The splitter (220) is typically a passive device which provides the function of dividing the power in the downstream direction, providing the signal power to two or more outputs which are connected to the in-home coaxial cable (230), and summing the signals from devices (140) in the upstream direction. Alternatively, the splitter may be an active device which performs amplification of the signals. The splitter is generally characterized by the fact that is does not perform switching or routing of signals, and only the dividing of signal power in the downstream direction and summing of signals in the return direction, with the possibility of amplifying signals in either direction.

Asynchronous Transfer Mode Used in a FTTC Network

Because the connection between the BNU (110) and BDT (100) is typically via fiber optic cable which has an extremely large data carrying capacity, many other services besides POTs can be supported. In particular, the high speed transport of voice, video and data using the Asynchronous Transfer Mode (ATM) communications standard can be supported over the FTTC platform. The BDT (100) can have a connection to a public or private ATM network, and end-to-end connectivity for a large number of applications can be provided by the FTTC system and ATM networks. As defined here, the PSTN includes both the traditional phone system based on isochronous transport and a public ATM network based on asynchronous transport.

In using the ATM communications standard to transport information, standard physical interfaces such as the User Network Interface, UNI (300), and the Universal Test & Operations Physical Layer Interface for ATM, UTOPIA (310) can be utilized. It is envisioned that customer premise equipment including televisions, television settops, personal computers, and peripherals such as printers, compact disc or laser disc players will have a UTOPIA interface (310) which allow them to communicate using the ATM communications standard. More than one UTOPIA interface (310) may be present between the device (140) and the customer premise equipment and will allow ATM cells destined for the PSTN to be sent over one UTOPIA interface (310), and ATM cells destined for another in-home device to be sent over another UTOPIA interface (310).

The ATM communications standard is based on the use of cells, the content of which is illustrated in FIG. 2 where a 53 octet ATM cell is shown and the fields defined: the Generic Flow Control field, GFC (400), the Virtual Path Identifier field, VPI (410), the Virtual Channel Identifier field, VCI (420), the Payload Type field, PT (430), the Cell Loss Priority field, CLP (440), the Header Error Check field, HEC (450) and the cell payload (460).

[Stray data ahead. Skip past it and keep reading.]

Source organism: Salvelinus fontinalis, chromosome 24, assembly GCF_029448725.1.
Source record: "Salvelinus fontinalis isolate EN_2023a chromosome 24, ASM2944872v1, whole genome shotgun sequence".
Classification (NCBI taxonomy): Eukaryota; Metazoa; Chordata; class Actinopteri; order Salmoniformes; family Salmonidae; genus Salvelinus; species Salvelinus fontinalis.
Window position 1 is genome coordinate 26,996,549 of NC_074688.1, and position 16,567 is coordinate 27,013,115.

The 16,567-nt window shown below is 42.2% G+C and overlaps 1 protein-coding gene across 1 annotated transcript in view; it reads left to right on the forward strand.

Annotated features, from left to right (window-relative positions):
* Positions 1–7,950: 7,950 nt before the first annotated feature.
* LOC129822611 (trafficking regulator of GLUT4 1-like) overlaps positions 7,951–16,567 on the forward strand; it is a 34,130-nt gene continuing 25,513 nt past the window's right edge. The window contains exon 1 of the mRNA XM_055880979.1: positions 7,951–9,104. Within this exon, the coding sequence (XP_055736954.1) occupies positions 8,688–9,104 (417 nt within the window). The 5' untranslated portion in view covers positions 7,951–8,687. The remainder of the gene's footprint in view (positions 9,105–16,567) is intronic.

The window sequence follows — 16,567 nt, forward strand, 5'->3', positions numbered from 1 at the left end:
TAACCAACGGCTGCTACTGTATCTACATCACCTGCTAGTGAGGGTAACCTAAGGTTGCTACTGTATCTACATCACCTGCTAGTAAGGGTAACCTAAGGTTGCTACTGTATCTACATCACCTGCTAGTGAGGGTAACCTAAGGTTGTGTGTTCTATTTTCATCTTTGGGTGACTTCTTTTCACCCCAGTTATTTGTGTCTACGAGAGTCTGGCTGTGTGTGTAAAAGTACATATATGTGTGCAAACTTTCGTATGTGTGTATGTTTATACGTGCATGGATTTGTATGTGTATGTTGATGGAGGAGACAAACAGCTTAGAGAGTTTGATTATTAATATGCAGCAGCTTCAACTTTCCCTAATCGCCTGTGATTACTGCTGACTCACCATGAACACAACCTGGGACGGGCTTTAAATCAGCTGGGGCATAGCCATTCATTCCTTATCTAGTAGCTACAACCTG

Consumer premise equipment supporting the ATM communications standard can be connected with the network via network interface or premise interface devices, referred to here simply as devices (140). The devices may be owned and operated by the network operator, in which case they will typically be located on the outside of the home. These devices may include circuitry to provide telephone service, with the interface being a telephone jack such as the industry standard RJ-11. The device may be inside the home (250) and may provide connectivity to a computer via an Ethernet connection or to a television via a yet to be determined standard. For the connection to the network, the devices can utilize the UNI interface (300). This standard includes procedures and protocols for establishing logical connections on the network.

From the preceding description, it can be seen that the FTTC network can support a wide range of telecommunications services which include POTs, Integrated Services Digital Network (ISDN), and services which utilize the ATM communications standard as a means of transporting data. The FTTC network provides the means to interconnect customer premise equipment such as telephones with the PSTN for traditional telecommunications services such as POTs, as well as connecting computers with ATM networks for newer services such as Video on Demand (VOD), work-at-home applications, high speed Internet access, and video conferencing.

Establishing a Connection

A goal of the present invention is to allow devices in a home (250) to communicate with each other. This can be accomplished by transmitting information from a first device in the home (250) to the BNU (110) over twisted pair cable or a subscriber coaxial cable network, indicating through the use of a routing indicator that the information is destined for a second device in the same home (250), and directing the information back down the twisted pair cable or subscriber coaxial cable network where it will be received by the second device in the home.

In order to establish a connection between in-home devices, a device (140) in the home (250) must request permission from the system to transmit information. This can be accomplished by requesting bandwidth from the BNU (110), which can determine if there is transmission capacity on the twisted pair cable or subscriber coaxial cable network. The algorithm to perform this may be a simple determination that the total data rate of the Constant Bit Rate (CBR) services allocated to the rest of the devices is below the capacity of the system and that the requesting device can be allocated a CBR bandwidth up to a data rate at which the system capacity is met. More complex algorithms including Variable Bit Rate (VBR) and Available Bit Rate (ABR) determinations can be used, in which case the requesting device will not receive a fixed bandwidth but will instead receive a variable bandwidth dependent on the usage of the system resources by the other devices.